Waste-Free Wednesdays’ improves steadily
Ann Marie Jakubowski | Monday, December 5, 2011
For a second year in a row, Waste-Free Wednesdays have challenged students to eat and drink consciously in the dining hall during the month of November.
The challenge, organized and directed by senior Elizabeth Davis, reduced monthly waste by more than half last year, and similar success was found this year.
Davis said the project met its primary goals.
“We had a two-fold goal: to decrease the amount of liquid and food waste, of course, but also to increase awareness of how much we were wasting,” Davis said.
The challenge was created through a partnership through the Office of Sustainability, Food Services and the GreeND Club. Students with no leftover food or drink on their trays were given raffle tickets, which could be entered into a drawing for 100 free Flex Points.
“The partnership between the three groups allowed there to be a student arm collaborating with the administrative aspect as well,” she said.
Analysis of the typical student eating patterns showed that at the beginning of the year, the average patron of South Dining Hall wasted 6.01 ounces of food per meal. The November data revealed that this number has fallen to 5.11 ounces — a 15 percent decrease.
North Dining Hall increased its waste slightly during the challenge, going from 3.27 ounces to 3.34 ounces wasted.
Combined, the campus decreased from 4.26 to 4.23 ounces wasted per person per meal.
“We did pretty well, since the recorded total number of people who didn’t waste in both dining halls was 949,” Davis said. “The exciting thing is, if we maintain this level of reduction, we’ll be saving 67,500 pounds of food per year in South Dining Hall.”
Davis said some of the reduction could be attributed to the smaller trays now used in South Dining Hall, but that the project’s work to increase awareness was also a definite success.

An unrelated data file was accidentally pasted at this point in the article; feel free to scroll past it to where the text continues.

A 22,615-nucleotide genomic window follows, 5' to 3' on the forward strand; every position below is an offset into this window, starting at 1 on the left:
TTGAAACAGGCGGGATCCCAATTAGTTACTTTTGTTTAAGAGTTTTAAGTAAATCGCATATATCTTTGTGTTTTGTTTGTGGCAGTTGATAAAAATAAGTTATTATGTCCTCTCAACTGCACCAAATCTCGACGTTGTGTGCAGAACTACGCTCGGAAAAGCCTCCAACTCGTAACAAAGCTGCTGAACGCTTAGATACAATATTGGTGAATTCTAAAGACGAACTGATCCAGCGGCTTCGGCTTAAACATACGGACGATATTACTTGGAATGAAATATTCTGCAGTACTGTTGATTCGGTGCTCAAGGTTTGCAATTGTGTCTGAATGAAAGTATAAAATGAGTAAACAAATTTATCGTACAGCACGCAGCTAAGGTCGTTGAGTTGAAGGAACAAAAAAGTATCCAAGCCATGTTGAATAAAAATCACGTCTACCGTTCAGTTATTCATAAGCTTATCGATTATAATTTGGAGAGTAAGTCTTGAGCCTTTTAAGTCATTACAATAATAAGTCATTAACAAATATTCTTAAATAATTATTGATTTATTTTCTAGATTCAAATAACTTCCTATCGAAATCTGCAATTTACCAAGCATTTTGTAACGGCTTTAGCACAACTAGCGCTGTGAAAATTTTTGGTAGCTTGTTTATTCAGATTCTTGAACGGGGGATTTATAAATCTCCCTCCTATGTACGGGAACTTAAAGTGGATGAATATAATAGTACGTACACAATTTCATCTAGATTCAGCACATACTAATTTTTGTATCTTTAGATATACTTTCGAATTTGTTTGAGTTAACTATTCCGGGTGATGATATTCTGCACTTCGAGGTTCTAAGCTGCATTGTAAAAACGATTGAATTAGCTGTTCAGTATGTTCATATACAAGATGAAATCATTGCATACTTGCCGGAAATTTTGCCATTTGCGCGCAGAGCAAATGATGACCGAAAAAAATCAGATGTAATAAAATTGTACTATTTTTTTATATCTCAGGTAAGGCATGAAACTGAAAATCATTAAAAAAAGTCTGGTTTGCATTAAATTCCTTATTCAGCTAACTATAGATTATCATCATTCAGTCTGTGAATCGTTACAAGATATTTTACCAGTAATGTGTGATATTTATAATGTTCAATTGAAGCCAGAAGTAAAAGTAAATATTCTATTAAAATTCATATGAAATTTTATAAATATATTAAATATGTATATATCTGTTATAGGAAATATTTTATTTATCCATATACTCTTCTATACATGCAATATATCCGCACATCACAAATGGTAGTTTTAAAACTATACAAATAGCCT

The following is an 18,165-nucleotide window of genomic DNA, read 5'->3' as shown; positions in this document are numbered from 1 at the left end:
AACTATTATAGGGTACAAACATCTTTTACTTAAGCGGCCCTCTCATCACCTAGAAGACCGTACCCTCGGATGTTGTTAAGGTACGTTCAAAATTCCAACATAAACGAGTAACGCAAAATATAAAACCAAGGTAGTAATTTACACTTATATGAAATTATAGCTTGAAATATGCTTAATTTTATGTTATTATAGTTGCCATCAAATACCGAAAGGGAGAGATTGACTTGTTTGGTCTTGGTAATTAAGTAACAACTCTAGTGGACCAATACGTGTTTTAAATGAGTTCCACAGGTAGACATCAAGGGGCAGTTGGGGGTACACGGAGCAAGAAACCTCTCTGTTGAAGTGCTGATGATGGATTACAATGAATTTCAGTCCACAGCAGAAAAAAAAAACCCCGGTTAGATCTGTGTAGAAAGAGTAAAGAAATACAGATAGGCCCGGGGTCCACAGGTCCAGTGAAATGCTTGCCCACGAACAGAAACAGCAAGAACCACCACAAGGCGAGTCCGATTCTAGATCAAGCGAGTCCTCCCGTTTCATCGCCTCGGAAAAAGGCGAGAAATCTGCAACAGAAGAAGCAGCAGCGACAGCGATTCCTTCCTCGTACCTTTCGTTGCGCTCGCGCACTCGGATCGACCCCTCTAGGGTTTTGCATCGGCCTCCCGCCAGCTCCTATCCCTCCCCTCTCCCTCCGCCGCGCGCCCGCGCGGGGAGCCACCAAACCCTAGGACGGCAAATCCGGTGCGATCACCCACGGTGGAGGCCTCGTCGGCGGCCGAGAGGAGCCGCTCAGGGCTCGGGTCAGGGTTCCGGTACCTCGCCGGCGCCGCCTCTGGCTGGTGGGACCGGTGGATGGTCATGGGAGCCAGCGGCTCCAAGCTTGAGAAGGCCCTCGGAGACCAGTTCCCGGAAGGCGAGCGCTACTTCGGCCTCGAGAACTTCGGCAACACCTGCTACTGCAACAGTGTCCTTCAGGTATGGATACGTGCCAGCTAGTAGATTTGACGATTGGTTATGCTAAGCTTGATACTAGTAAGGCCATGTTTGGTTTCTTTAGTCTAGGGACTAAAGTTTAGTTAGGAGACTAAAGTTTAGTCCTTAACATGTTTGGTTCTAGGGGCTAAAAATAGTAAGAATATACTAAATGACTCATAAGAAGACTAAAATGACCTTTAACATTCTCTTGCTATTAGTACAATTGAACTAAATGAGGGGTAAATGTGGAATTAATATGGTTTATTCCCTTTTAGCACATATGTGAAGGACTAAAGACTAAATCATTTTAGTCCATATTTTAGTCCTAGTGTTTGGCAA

“It’s so easy to just take more food than you need when you’re going through the dining hall,” Davis said. “If people kept the project’s idea in the back of their minds, we could save an unbelievable amount of food.”
Sophomore Tim Bontrager was named winner of the raffle Wednesday and was awarded the 100 Flex Points.
Davis said one common misconception about dining hall waste blames Food Services for the waste problems, claiming the organization makes too much food and disposes of it after each meal. However, Davis said, leftover cooked food is donated to two local homeless shelters and not added to the wasted food total.
While the University is very conscious of food disposal, little can be done with the leftovers that students leave on their trays, and by addressing this issue, the Waste-Free project solves a different aspect of the dining hall sustainability problem, she said.
“We really wanted to create a positive image for the whole thing, instead of making people feel reprimanded for wasting,” Davis said. “If we can continue this trend, we can make a big difference.”